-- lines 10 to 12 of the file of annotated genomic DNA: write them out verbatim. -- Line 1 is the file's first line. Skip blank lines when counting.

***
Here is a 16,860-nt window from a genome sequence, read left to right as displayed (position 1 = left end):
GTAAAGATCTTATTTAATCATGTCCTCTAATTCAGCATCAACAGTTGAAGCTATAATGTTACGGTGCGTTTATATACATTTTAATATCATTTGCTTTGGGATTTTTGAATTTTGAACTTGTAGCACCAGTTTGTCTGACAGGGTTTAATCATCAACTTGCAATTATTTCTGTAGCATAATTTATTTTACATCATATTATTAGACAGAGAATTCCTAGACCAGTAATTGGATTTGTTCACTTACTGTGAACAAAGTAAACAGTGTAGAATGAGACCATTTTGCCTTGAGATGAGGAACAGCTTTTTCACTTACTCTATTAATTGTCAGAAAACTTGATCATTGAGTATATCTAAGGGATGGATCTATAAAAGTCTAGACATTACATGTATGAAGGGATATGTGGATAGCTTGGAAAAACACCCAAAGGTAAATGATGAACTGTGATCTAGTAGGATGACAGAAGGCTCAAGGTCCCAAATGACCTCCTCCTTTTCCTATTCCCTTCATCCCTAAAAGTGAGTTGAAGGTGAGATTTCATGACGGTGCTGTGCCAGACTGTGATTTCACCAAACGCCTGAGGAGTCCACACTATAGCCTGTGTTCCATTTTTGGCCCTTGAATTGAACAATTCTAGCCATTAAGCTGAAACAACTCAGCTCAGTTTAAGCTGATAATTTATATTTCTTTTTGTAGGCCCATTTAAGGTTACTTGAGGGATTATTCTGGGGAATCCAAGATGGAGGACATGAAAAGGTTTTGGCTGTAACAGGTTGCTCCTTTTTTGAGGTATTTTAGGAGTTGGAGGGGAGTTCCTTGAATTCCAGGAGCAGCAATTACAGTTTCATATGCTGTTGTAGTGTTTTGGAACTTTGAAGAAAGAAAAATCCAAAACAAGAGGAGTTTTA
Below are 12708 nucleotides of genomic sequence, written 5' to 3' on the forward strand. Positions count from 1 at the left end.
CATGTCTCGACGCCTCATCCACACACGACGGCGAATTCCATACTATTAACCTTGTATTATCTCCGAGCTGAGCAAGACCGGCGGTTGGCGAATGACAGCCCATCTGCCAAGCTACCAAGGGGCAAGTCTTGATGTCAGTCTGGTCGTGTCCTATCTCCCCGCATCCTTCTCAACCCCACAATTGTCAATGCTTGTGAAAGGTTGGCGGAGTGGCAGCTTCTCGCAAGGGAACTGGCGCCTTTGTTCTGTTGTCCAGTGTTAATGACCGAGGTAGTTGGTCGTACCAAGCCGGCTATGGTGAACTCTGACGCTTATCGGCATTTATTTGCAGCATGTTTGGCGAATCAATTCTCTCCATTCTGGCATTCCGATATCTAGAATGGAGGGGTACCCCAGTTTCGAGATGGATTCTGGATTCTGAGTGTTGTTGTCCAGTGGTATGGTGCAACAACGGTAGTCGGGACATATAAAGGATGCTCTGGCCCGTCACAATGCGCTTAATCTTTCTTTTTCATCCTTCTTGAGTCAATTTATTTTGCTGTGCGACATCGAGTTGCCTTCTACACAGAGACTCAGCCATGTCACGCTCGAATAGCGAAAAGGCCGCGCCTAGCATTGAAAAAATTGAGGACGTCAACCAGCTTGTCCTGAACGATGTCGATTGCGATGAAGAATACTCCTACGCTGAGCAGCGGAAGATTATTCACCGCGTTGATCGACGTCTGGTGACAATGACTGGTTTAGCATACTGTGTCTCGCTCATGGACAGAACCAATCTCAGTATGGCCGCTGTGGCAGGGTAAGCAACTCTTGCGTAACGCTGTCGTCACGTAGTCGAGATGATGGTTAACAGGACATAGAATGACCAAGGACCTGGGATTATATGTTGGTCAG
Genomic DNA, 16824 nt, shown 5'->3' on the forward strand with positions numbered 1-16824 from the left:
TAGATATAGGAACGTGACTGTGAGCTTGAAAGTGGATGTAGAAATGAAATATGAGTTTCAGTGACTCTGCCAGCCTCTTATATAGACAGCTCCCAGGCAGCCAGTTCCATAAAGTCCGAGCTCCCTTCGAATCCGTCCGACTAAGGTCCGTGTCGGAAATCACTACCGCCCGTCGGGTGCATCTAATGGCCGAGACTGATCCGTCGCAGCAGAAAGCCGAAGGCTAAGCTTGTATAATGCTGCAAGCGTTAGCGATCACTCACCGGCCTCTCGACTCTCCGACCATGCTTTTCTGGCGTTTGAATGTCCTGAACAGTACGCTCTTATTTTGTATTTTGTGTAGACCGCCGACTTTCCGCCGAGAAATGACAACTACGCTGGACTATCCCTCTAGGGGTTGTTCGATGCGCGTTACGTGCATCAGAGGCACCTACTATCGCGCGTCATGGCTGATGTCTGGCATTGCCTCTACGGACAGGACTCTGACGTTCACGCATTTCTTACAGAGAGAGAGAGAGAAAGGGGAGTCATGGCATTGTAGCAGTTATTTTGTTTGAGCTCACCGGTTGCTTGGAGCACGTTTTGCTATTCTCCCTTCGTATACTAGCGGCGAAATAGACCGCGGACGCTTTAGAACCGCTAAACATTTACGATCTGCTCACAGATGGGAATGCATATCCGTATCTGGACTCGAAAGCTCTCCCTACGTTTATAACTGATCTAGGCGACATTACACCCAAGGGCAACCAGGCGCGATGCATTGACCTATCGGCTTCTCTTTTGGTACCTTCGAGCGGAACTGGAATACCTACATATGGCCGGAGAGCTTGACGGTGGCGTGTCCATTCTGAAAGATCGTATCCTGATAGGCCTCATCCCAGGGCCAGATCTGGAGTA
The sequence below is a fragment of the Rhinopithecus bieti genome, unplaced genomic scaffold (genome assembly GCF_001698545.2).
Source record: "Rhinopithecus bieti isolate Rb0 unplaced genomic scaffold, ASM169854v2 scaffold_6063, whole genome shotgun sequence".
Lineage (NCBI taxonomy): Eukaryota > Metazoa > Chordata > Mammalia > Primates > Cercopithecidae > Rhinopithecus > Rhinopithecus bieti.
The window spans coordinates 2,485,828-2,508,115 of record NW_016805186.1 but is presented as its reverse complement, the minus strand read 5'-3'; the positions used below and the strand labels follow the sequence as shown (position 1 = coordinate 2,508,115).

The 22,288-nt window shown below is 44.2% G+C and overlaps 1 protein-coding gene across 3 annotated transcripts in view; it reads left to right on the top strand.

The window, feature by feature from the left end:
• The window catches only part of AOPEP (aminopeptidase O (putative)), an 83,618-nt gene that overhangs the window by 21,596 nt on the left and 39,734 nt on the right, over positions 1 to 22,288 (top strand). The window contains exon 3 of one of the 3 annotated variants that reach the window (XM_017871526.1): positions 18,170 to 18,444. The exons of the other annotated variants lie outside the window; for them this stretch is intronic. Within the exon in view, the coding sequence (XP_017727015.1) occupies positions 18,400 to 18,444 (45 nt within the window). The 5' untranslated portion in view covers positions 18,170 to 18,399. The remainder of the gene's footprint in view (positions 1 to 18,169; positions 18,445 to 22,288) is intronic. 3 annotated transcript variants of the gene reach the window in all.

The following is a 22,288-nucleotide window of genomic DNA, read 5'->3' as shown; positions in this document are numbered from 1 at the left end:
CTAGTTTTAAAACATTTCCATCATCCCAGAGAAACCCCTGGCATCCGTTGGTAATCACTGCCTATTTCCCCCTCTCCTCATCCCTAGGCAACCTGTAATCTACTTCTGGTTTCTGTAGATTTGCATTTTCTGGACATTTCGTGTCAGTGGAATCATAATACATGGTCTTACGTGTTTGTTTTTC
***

The window spans coordinates 2,485,828-2,508,115 of record NW_016805186.1 but is presented as its reverse complement, the minus strand read 5'-3'; the positions used below and the strand labels follow the sequence as shown (position 1 = coordinate 2,508,115).

The 22,288-nt window shown below is 44.2% G+C and overlaps 1 protein-coding gene across 3 annotated transcripts in view; it reads left to right on the top strand.

The window, feature by feature from the left end: